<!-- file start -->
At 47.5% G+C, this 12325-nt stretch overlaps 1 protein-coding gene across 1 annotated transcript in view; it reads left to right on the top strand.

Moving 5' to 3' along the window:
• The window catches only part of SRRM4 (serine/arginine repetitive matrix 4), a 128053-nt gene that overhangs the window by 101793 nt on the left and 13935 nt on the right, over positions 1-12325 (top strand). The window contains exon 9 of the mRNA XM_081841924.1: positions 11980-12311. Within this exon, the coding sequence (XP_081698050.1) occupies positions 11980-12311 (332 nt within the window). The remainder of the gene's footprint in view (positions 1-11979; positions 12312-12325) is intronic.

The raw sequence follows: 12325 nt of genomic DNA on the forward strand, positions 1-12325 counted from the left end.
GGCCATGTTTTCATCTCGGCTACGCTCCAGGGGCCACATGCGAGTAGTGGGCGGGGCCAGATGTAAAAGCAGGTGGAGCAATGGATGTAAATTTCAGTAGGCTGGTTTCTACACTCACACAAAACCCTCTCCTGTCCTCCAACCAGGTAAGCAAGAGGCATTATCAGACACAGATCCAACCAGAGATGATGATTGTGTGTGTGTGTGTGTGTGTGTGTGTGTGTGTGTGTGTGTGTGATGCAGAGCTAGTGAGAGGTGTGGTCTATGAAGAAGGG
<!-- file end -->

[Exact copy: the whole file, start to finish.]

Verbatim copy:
At 47.5% G+C, this 12325-nt stretch overlaps 1 protein-coding gene across 1 annotated transcript in view; it reads left to right on the top strand.

Moving 5' to 3' along the window:
• The window catches only part of SRRM4 (serine/arginine repetitive matrix 4), a 128053-nt gene that overhangs the window by 101793 nt on the left and 13935 nt on the right, over positions 1-12325 (top strand). The window contains exon 9 of the mRNA XM_081841924.1: positions 11980-12311. Within this exon, the coding sequence (XP_081698050.1) occupies positions 11980-12311 (332 nt within the window). The remainder of the gene's footprint in view (positions 1-11979; positions 12312-12325) is intronic.

The raw sequence follows: 12325 nt of genomic DNA on the forward strand, positions 1-12325 counted from the left end.
GGCCATGTTTTCATCTCGGCTACGCTCCAGGGGCCACATGCGAGTAGTGGGCGGGGCCAGATGTAAAAGCAGGTGGAGCAATGGATGTAAATTTCAGTAGGCTGGTTTCTACACTCACACAAAACCCTCTCCTGTCCTCCAACCAGGTAAGCAAGAGGCATTATCAGACACAGATCCAACCAGAGATGATGATTGTGTGTGTGTGTGTGTGTGTGTGTGTGTGTGTGTGTGTGTGTGATGCAGAGCTAGTGAGAGGTGTGGTCTATGAAGAAGGG